Ok, fair enough, it’s not a bird, but rather a species of bird. It’s unusual in a number of ways, not the least of which is that it seems to like living near people. But it was particularly fond of World War Two, because Hitler’s bombs produced lots of rubble, and if there is one thing a Black Redstart likes, it’s rubble next to water and next to people.
The Black Redstart is a very scarce bird. The British population soars to perhaps 400 individuals in winter, and maybe a tenth of that number hang on to breed here. Like most of the rest of our wildlife, it’s in decline. When not assisted by high explosives, its normal habitat is dry, poorly-vegetated cliff faces near water, where crumbling rocks produce multiple nooks and crannies that the bird can breed in, and the nearby water produce a plentiful supply of midges. The bird itself is oddly beautiful. The male is almost completely grey, like a charcoal drawing brought to life. Its only concession is an orange-red rump, partly hidden under its tail. The female is like a pencil drawing, substituting a soft brown for the male’s grey. First breeding in the UK at Wembley Stadium in the 1920s, the black redstart is a bird that should have spread all over the UK by now. Although it is at the northern edge of its range here, global warming has softened the teeth of our winters and the bird should be thriving. But the black redstart faces stiff competition from the robin, that archetypally plucky, defiant British bird (although whisper it softly, many are actually Siberian imports). Robins and redstarts occupy a similar niche in the tree of life and robins are notoriously territorial and aggressive, with males known to attack anything red they see, including post-boxes and handkerchiefs. So sadly the black redstart is a soft Southerner up against some determined Northern grit, even if ‘Northern’ in this case means the UK’s south coast.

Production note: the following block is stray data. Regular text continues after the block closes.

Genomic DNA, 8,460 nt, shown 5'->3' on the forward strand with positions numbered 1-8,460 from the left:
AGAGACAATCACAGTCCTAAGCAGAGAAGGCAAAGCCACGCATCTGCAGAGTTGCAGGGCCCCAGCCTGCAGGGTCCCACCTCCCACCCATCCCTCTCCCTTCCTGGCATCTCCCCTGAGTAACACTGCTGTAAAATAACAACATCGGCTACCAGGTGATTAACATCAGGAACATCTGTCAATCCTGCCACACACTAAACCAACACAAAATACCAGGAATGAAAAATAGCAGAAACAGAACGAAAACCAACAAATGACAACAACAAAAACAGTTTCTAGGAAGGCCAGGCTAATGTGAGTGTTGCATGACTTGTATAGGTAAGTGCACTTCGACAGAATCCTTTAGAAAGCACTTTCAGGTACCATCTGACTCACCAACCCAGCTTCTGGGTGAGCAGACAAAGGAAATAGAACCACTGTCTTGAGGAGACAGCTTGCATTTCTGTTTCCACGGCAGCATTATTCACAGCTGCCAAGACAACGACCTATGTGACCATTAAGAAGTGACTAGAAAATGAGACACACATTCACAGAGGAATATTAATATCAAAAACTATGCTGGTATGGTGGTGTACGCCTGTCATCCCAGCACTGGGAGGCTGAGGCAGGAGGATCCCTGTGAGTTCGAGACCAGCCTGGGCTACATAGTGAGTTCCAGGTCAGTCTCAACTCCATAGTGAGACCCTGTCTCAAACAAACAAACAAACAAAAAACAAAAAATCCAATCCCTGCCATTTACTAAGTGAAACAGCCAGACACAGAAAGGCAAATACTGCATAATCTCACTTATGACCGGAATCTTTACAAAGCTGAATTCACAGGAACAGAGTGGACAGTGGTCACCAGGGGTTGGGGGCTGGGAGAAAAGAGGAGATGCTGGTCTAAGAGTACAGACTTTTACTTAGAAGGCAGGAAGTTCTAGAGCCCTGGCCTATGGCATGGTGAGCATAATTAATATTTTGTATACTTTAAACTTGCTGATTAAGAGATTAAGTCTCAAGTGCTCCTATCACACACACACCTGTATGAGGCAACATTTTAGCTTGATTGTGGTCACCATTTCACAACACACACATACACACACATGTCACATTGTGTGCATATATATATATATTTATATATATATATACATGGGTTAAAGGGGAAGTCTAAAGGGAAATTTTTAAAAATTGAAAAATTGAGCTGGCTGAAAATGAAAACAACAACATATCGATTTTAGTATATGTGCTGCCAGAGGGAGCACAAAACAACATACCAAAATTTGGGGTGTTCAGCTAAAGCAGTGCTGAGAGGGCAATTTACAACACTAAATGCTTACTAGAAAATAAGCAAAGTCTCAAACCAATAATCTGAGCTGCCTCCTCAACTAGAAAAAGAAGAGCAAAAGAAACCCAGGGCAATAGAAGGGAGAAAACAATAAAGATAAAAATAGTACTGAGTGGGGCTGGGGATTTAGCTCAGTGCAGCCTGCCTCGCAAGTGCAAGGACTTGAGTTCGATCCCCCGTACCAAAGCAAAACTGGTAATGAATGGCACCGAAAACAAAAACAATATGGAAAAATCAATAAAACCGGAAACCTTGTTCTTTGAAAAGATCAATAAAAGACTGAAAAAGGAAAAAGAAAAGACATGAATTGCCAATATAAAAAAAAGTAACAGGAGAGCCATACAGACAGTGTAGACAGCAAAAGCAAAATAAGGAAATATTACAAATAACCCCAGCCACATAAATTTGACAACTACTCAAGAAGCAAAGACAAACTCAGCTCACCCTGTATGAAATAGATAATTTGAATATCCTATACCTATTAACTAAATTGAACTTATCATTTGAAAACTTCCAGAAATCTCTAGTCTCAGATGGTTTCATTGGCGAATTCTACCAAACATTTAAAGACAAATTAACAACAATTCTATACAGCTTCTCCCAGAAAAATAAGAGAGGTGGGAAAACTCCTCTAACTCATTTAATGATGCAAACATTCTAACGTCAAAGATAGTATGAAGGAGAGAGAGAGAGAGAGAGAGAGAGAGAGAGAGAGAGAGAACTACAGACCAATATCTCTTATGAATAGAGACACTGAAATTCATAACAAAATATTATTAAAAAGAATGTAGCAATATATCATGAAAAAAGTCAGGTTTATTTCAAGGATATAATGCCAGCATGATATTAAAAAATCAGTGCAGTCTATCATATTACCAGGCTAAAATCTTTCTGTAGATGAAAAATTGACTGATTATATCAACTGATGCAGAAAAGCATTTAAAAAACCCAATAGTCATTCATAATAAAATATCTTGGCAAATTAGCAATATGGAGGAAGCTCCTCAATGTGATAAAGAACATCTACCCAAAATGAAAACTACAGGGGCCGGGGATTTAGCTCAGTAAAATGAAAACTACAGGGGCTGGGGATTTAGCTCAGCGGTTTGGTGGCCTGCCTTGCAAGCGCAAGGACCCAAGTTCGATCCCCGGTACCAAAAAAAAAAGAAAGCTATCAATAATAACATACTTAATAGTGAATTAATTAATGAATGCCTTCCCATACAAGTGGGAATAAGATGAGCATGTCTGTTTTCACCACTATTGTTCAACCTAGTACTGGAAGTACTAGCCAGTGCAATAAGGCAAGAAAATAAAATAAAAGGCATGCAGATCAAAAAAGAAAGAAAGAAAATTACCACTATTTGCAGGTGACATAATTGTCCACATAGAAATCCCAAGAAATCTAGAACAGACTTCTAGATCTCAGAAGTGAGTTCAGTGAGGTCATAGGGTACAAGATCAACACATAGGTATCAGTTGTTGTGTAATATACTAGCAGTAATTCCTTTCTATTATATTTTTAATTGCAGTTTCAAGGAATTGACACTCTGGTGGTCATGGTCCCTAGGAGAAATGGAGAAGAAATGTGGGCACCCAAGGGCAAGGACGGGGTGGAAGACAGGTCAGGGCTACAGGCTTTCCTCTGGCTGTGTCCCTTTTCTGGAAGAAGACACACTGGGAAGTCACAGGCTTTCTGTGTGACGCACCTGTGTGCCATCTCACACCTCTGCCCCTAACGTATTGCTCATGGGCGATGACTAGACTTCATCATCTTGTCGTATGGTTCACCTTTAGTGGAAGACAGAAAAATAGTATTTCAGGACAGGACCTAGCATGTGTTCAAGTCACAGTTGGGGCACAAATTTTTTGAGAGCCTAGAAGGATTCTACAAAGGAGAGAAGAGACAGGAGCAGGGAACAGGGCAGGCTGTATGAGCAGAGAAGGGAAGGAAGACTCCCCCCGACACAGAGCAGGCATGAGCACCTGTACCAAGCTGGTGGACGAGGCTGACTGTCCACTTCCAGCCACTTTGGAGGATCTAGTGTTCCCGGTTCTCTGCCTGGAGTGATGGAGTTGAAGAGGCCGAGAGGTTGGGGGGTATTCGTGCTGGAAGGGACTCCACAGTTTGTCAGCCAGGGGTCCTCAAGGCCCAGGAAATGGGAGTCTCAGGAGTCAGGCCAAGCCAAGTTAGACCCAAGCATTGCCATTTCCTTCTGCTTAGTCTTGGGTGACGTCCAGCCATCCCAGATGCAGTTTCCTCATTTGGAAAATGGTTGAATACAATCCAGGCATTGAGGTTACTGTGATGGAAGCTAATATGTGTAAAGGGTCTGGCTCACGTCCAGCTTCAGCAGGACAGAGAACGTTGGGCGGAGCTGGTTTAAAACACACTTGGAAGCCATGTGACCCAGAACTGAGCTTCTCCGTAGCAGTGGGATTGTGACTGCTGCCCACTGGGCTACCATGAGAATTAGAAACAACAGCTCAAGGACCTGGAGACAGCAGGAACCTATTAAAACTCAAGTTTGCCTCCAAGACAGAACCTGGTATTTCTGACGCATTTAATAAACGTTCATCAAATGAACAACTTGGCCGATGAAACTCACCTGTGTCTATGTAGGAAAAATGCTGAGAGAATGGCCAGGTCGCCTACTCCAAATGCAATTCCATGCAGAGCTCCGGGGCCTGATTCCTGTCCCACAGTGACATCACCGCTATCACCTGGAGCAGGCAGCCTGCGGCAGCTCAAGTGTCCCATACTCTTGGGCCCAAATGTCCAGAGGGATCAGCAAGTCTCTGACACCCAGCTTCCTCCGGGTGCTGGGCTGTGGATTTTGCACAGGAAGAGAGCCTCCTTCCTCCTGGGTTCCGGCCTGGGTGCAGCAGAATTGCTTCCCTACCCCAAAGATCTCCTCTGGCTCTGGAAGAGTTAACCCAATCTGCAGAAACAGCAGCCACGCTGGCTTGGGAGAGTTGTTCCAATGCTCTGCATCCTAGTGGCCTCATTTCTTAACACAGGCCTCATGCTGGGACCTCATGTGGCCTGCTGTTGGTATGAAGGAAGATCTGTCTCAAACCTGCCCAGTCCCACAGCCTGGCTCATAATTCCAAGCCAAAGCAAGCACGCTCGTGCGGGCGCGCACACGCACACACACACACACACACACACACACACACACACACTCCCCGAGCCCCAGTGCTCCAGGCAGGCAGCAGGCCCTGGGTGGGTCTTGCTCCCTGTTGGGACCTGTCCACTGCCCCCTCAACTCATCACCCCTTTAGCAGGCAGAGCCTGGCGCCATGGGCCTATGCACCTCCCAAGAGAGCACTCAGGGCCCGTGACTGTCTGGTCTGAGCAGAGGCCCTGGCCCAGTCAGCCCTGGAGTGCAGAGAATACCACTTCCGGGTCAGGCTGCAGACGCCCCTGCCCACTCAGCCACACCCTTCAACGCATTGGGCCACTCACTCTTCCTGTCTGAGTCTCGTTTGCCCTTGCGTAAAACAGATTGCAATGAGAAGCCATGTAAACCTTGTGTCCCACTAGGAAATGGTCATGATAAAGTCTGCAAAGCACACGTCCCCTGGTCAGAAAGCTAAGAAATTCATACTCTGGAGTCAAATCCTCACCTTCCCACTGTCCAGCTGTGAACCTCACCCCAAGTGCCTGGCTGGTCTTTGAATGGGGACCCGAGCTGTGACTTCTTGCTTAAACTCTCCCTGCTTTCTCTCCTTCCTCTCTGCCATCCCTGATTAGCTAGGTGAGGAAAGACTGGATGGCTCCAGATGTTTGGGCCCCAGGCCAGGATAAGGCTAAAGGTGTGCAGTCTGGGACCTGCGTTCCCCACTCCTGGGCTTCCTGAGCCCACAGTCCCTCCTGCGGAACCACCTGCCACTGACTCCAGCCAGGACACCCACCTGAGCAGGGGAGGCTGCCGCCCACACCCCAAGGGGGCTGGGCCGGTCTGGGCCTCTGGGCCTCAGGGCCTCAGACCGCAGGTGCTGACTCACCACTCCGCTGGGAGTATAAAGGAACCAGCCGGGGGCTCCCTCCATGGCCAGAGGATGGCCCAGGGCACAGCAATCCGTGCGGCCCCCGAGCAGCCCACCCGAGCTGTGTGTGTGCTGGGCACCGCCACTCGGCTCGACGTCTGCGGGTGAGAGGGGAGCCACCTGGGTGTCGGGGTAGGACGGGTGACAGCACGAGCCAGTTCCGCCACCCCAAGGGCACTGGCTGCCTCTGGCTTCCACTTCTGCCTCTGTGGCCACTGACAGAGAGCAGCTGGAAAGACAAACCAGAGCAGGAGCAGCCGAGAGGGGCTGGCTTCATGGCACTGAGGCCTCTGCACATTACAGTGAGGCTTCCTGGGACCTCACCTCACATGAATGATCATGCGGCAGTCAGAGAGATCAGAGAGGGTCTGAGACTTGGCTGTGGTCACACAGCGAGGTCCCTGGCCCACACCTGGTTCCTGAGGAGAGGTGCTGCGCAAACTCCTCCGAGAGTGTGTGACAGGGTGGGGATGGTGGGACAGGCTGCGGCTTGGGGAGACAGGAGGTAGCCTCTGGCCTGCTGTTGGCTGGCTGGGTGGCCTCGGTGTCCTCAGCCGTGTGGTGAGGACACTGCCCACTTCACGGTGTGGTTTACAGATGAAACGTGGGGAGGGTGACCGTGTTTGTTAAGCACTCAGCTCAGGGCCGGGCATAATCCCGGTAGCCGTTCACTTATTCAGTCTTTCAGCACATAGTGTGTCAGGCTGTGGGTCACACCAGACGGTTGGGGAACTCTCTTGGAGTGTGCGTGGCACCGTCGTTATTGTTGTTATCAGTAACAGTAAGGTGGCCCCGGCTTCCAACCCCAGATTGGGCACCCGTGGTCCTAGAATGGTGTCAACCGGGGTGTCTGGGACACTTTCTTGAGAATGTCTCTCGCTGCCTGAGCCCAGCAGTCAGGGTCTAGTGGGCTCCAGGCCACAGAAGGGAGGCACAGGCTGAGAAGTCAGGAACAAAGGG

I tracked down a black redstart after several attempts, at Sheerness docks in Gloucestershire. Here, rusting hulks engaged in the long-drawn out death that ships suffer grind slowly at their moorings, awaiting their fate, and these provide the cliffs that the redstart wants. I finally spotted it, high up the railings of the lighthouse of a decommissioned lightship. After several hours of watching it flit to and fro, it seemed to develop a curiosity for me, and flew down to the fence to better look at its stalker. But seconds later it flew on, and it was then that I saw the real reason for its fence visit. Not curiosity about me, but rather a female, dancing on the roof of some nearby cottages. Redstarts often breed in close proximity to people, and so my hope is that if I return in a few weeks time, the UK’s black redstart population may have climbed by 1% or so.